Movie News & Reviews

Different sort of princess anchors lively ‘Moana’

By Michael Phillips

Chicago Tribune

Tenacious teenager Moana (voice of Auli’i Cravalho) recruits a demigod named Maui (voice of Dwayne Johnson) to help her in “Moana.”
Tenacious teenager Moana (voice of Auli’i Cravalho) recruits a demigod named Maui (voice of Dwayne Johnson) to help her in “Moana.” Disney

Featuring songs by “Hamilton” creator Lin-Manuel Miranda, the new animated musical adventure “Moana” is Disney’s first princess-with-an-asterisk offering since “Frozen.” The “Moana” score’s signature power ballad, “How Far I’ll Go,” may well take its rightful place alongside the earlier film’s big hit, “Let It Go,” in the female-empowerment earworm department. That’s a lucrative department. I prefer Miranda’s contribution; it serves a different story function, and it’s a more traditional “I-want” song, but like the rest of “Moana,” it works.

The film is bright, busy, enjoyable, progressive without being insufferable. It acknowledges its corporate princess dependency in ways that actually make story sense (though its story, attributed to seven writers, gets a little lumpy). Moana, daughter of a Pacific Islands chieftain and future ruler of her tribe, hates being patronized, or told what’s off-limits. On the other hand, her destiny is her destiny. As the Polynesian demigod Maui, voiced by Dwayne Johnson, puts it: “If you wear a dress and have an animal sidekick, you’re a princess.”

Voiced by Hawaiian actress Auli’i Cravalho, Moana is a teenager faced with a dangerous quest. Against her parents’ wishes, she must get in touch with her seafaring ancestry and leave her island, Motunui, to restore the glowing green heart of stone to the goddess Te Fiti.

As relayed by her grandmother in the prologue, the origin story goes like this: The demigod scamp Maui stole the heart-stone but lost his magical fishhook, thus messing up the ecology and well-being of the islands. Moana, accompanied by Heihei, the world’s dumbest chicken, sails away. After a brush with death, she washes ashore on a small island where she meets Maui, an egotistical castaway who eyes her boat, longingly.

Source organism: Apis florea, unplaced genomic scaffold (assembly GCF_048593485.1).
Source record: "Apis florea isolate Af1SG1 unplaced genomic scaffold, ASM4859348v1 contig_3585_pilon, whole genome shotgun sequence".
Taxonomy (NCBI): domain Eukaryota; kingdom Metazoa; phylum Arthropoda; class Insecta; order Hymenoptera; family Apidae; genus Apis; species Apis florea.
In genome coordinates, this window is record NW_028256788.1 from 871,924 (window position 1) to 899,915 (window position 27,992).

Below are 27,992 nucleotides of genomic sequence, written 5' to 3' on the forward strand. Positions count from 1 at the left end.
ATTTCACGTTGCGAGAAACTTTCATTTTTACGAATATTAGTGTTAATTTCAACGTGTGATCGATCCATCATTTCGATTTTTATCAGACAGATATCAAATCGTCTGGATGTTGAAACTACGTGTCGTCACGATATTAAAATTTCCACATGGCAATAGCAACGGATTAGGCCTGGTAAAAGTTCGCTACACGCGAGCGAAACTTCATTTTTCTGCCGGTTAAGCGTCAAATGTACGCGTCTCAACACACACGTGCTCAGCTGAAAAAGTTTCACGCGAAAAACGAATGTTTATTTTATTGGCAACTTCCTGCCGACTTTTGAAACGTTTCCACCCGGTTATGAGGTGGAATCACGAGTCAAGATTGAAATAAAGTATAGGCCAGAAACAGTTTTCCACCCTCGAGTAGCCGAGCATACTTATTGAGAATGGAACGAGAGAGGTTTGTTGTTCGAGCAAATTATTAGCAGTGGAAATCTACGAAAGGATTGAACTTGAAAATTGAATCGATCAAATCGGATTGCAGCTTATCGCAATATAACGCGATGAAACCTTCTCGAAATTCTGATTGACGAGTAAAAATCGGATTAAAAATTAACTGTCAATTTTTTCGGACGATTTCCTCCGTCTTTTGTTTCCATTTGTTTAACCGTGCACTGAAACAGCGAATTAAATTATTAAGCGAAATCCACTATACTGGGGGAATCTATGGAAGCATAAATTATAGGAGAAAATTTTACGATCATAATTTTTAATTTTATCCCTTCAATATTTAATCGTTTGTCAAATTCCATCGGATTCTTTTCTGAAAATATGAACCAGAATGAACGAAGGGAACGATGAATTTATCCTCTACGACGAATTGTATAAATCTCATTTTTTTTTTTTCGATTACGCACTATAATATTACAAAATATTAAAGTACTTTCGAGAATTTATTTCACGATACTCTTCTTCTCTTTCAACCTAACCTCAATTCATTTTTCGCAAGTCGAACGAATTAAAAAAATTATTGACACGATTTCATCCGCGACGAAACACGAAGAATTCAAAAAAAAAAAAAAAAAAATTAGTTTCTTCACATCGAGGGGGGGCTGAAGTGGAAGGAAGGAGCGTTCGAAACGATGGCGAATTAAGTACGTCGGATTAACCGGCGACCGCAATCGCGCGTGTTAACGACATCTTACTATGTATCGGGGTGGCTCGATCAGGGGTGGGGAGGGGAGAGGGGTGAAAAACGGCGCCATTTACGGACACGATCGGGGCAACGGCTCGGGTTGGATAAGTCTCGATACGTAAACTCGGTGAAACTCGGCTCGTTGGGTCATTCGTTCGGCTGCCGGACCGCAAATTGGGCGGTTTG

It takes a good deal of the movie for these two to become allies and partners. In the end they must vanquish the lava monster Te Ka, and there are small coconut-clad pirates along the way, escapees from some weird mashup of “Mad Max: Fury Road” and “Bugsy Malone.” The movie tests its heroine throughout. Does she meet every test? That’s as silly a question as: Will high school drama directors hear a lot of teenage girls singing “How Far I’ll Go” in the coming years?

The animation is digitally photorealistic and pretty gorgeous; the directors John Musker and Ron Clements worked on “The Little Mermaid” and “Aladdin,” but those films (which have a lot to recommend them, however un-P.C. their messaging) belong to their recent time and place, and this one to ours.

The score’s the thing here, buoyant and often delightful. Miranda collaborated with Mark Mancina and Opetaia Foa’i on the overall musical tapestry, which owes a little something to “Hamilton,” a little to the Alan Menken/Howard Ashman Disney animation heyday, a little to the sounds of the islands. Johnson (who can rap, at least in small doses) manages the Broadway-ized ode to preening self-regard “You’re Welcome” like a champ. In that number, Miranda jumps off one lyric line ending with “You’re welcome!” straight into a new line of thought beginning with: “Well, COME to think of it … “ It’s a hit-and-run example of the composer and lyricist’s verbal dexterity. I think that “Hamilton” guy has a future.


Voice cast: Dwayne Johnson, Auli’i Cravalho

Directors: John Musker and Ron Clements

113 minutes

Rated PG (for peril, some scary images and brief thematic elements)